Go Grid vs Amazon EC2

1236926826000 » Tagged as: virtualization

Go Grid is an alternative to Amazon EC2 and if you go purely by the explanation on the Go Grid website it's cheaper and better than EC2.  Certainly there are some areas in which Go Grid is miles ahead of EC2. Their web based control panel is one example. Even a die hard geek can be put off by the EC2 API while even a non tech can probably launch a Go Grid virtual machine thanks to their web interface (but then let us not forget Cloudfront).

Once you create an Go Grid instance it takes a long time for the virtual machine to actually start up and become usable. That means on demand scaling really isn't on demand. You cannot just create a lot of instances and leave them lying about because you will be billed regardless of whether the instance has booted up or has been shut down.

Though the pricing comparison on Go Grid website shows their services to be cheaper, that is true only if you are a heavy user. The Go Gridd pricing in the comparison chart is based on their 'Enterprise plan' which has a minimum monthly commitment of USD 2500.  Amazon also offers volume discounts so a fair comparison ought to have taken that into account. EC2 discounted prices are as low as $0.03  per hour (vs 0.08 per hour on Go Grid)

Another factor is the Go Grid charges you based on the amount of RAM that you use. While it's possible to start up any server with just 512MB of memory, in practice you are going to need much more. It will be at least 1 GB for linux servers and 2GB for windows servers so you real cost is going to be a lot higher.  The CPU on Go Grid packs more power than one on an Amazon Machine Instance (AMI) but CPU is never the bottleneck. The bottleneck is always the RAM , the hard drive or available bandwidth.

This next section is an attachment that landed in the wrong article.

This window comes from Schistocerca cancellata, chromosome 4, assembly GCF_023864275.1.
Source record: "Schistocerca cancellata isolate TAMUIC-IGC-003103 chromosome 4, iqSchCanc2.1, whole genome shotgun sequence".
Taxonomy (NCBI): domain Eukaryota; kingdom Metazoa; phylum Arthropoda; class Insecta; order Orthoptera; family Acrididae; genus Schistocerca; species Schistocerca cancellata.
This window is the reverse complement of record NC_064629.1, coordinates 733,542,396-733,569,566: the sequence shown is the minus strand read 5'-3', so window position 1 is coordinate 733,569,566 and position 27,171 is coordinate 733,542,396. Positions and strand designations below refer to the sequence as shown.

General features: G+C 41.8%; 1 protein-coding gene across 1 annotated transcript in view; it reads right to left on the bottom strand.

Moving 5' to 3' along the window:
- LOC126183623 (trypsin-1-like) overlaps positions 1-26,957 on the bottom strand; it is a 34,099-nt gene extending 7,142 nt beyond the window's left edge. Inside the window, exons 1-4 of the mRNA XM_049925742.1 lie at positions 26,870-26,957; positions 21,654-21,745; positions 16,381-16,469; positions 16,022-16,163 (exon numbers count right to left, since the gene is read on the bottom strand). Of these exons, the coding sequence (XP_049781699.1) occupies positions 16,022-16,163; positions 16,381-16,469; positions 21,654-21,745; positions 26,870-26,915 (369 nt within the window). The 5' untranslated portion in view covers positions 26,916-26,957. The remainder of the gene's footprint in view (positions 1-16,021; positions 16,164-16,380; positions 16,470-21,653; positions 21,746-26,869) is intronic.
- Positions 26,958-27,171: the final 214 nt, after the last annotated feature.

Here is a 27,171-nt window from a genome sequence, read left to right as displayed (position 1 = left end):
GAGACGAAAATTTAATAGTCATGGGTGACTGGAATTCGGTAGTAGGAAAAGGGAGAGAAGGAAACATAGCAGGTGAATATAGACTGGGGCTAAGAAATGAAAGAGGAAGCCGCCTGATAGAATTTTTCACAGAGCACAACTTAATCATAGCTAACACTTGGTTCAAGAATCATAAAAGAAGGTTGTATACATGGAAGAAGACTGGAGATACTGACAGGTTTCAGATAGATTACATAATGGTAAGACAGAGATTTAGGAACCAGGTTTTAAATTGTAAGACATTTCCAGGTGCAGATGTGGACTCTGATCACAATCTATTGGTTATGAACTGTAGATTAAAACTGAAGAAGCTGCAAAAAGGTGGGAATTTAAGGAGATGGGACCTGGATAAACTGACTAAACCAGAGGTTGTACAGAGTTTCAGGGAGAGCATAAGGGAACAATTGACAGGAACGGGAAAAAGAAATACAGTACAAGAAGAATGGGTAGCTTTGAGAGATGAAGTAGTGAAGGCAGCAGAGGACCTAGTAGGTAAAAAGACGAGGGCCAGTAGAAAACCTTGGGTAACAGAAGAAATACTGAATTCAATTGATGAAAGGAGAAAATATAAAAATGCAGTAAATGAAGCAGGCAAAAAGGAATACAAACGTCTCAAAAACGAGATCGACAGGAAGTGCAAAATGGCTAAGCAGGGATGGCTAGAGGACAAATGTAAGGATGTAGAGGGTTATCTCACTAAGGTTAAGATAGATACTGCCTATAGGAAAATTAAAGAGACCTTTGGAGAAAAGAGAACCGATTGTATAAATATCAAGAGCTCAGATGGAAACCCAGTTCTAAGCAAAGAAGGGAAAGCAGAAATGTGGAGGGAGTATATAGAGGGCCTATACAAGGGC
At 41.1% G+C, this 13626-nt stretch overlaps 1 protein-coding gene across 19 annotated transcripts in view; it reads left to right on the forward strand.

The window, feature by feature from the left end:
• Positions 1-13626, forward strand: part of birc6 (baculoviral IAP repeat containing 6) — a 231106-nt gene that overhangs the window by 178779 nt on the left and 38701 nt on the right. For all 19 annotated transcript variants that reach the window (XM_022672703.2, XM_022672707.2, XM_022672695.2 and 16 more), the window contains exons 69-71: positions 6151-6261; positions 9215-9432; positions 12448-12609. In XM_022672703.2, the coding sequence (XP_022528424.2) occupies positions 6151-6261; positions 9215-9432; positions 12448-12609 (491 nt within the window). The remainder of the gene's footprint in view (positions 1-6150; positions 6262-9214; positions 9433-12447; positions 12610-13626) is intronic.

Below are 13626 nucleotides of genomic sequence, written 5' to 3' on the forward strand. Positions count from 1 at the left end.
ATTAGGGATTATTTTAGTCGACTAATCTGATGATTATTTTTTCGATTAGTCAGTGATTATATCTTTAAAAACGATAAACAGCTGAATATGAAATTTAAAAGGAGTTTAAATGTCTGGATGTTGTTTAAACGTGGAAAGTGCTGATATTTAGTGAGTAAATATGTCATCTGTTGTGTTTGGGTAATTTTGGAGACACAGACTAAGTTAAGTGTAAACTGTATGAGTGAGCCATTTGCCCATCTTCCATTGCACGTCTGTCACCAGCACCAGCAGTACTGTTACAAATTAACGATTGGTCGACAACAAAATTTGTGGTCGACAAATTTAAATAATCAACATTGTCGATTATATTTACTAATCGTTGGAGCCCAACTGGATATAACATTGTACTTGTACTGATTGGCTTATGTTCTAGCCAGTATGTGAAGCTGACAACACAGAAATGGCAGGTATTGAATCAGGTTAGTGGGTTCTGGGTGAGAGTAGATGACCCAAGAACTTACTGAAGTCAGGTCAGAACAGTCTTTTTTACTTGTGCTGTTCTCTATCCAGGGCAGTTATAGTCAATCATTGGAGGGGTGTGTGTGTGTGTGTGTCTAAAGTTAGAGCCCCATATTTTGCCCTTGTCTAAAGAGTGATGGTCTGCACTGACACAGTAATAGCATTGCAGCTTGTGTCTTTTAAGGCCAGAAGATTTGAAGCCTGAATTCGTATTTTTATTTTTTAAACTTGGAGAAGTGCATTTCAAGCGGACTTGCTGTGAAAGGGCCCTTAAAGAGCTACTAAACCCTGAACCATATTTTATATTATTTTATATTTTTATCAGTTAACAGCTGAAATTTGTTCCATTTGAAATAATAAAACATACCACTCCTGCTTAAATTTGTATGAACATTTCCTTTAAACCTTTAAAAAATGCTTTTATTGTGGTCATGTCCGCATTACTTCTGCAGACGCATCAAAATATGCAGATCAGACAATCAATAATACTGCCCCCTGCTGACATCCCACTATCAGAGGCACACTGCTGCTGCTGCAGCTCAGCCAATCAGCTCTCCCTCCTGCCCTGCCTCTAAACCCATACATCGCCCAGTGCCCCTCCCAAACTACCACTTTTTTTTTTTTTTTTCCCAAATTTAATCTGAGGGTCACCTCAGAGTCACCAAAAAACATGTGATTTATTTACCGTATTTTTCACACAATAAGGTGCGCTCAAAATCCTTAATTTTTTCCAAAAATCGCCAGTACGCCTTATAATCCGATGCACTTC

The other day, I did a drive speed test on an AMI and found that the virtual drives were amazingly fast. The same test on Go Grid showed wildly fluctuating results 297MB/s to 509KB/s (yes that's right the first one is in mega bytes the second one is in kilo bytes).

[root@21768_1_15193_84622 ~]# hdparm -t -T /dev/hda2

/dev/hda2:

Timing cached reads: 17024 MB in 1.99 seconds = 8553.32 MB/sec

Timing buffered disk reads: 530 MB in 3.00 seconds = 176.64 MB/sec

[root@21768_1_15193_84622 ~]# hdparm -t -T /dev/hda2

/dev/hda2:

Timing cached reads: 14944 MB in 1.99 seconds = 7499.96 MB/sec

Timing buffered disk reads: 2 MB in 4.02 seconds = 509.17 kB/sec

[root@21768_1_15193_84622 ~]# hdparm -t -T /dev/hda2

/dev/hda2:

Timing cached reads: 12204 MB in 1.99 seconds = 6117.46 MB/sec

Timing buffered disk reads: 52 MB in 3.02 seconds = 17.23 MB/sec

[root@21768_1_15193_84622 ~]# hdparm -t -T /dev/hda2

/dev/hda2:

Timing cached reads: 13232 MB in 1.99 seconds = 6634.23 MB/sec

Timing buffered disk reads: 158 MB in 3.01 seconds = 52.58 MB/sec

[root@21768_1_15193_84622 ~]# hdparm -t -T /dev/hda2

/dev/hda2:

Timing cached reads: 10904 MB in 1.99 seconds = 5468.99 MB/sec

Timing buffered disk reads: 892 MB in 3.00 seconds = 296.97 MB/sec

So what's my recommendation: well just try it out yourself, you might end up liking it even though I didn't.  Go Grid is giving away a USD 50 coupon at the moment to make it possible for you to do just that without spending any money.

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